Review: CSO goes big with 'Alpine' symphony

Inon Barnatan
Cincinnati Enquirer

By Janelle Gelfand

Richard Strauss’ last tone poem, depicting a daylong hike up and down an Alpine mountain, is rarely performed because it calls for such massive orchestral forces.

On Friday, guest conductor Roberto Abbado led the CSO’s first performance in more than two decades with an expanded orchestra of 109 musicians, spilling into every corner of Music Hall’s stage. The performance was a tour-de-force, and the sound was majestic in Music Hall’s acoustical space.

Abbado’s return to the Cincinnati Symphony podium included a collaboration with Israeli-born pianist Inon Barnatan in Mozart’s Piano Concerto No. 24 in C Minor. Barnatan stepped in on just a few days notice for pianist Lars Vogt, who canceled due to illness.

Abbado is an artistic partner with the St. Paul Chamber Orchestra and a busy conductor of opera and orchestras in the United States and Europe. A native of Italy, he is a member of a distinguished musical family, including his father, former director of the Milan Conservatory, and his uncle, the conductor Claudio Abbado.

The Cincinnati May Festival gave the American premiere of Strauss’ “An Alpine Symphony” in 1916. The onstage spectacle included two sets of timpani, two harps, organ, celeste, a wind machine, a thunder machine, cow bells, glockenspiel and expanded brass and winds.

You didn’t need the program notes to follow the climb up the Alps, so vivid was Abbado’s journey through this hour-long piece. It began to the rumbles of two tubas (depicting the early morning darkness), and climbed enjoyably through peaks and valleys.

Abbado knew just how to pace the piece, as he managed massive buildups and granite-like themes in the brass against moments of gentle beauty. There were stunning horn calls, a distant offstage band and a powerful thunderstorm, which began with eerie glissandos in the strings.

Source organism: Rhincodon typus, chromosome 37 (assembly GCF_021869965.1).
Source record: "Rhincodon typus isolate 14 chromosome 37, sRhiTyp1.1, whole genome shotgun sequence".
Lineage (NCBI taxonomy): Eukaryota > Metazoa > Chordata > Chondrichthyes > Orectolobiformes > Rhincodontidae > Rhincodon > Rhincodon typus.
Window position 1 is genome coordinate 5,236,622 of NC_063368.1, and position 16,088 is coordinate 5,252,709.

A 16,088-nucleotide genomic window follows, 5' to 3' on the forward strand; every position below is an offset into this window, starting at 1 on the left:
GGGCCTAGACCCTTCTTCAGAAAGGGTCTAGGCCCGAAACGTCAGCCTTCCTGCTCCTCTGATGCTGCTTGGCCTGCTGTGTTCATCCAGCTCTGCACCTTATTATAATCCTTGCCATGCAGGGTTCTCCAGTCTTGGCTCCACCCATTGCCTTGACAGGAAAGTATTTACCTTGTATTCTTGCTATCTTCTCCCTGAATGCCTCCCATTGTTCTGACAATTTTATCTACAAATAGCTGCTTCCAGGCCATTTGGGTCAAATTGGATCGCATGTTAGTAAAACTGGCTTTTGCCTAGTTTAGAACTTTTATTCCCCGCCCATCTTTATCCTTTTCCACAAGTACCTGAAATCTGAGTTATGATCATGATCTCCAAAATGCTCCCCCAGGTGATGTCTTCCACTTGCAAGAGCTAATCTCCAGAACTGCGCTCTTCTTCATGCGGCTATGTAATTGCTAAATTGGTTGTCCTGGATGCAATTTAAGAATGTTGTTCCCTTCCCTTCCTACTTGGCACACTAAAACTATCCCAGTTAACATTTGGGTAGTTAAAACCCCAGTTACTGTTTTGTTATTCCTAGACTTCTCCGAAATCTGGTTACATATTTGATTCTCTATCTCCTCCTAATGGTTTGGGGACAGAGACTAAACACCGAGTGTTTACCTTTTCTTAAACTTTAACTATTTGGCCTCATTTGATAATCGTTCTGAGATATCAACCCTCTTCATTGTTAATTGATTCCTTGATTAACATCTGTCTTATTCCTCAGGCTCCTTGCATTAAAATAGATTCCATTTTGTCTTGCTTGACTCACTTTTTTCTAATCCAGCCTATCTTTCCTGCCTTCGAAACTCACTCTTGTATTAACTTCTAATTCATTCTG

The journey was rich with atmosphere, and the final summit, accompanied by organ, was spiritual in mood.

The conductor led exuberantly and with nuance, capturing the full sweep and grandeur of the work, and illuminating inner themes along the way. Strauss lovers will appreciate the glowing writing for horns and strings (this was written shortly after “Der Rosenkavalier”), and the musicians played with virtuosity.

In the program’s first half, the orchestra revisited Mozart’s Piano Concerto in C Minor, K. 491 with Barnatan as soloist. The Tel Aviv-born pianist, 34, winner of an Avery Fisher Career Grant, is an engaging artist who communicates joy as he plays.

He displayed a light touch and rippling runs, and his phrasing was imaginative and poetic; I only wished for more ringing tone in the slow movement. His inventive first-movement cadenza was partly his own, and partly by the pianist Murray Perahia.

Abbado was a seamless partner, and the result was rewarding. (Of note, Barnatan was using an iPad for sheet music, with a “pedal” attachment to turn the pages.)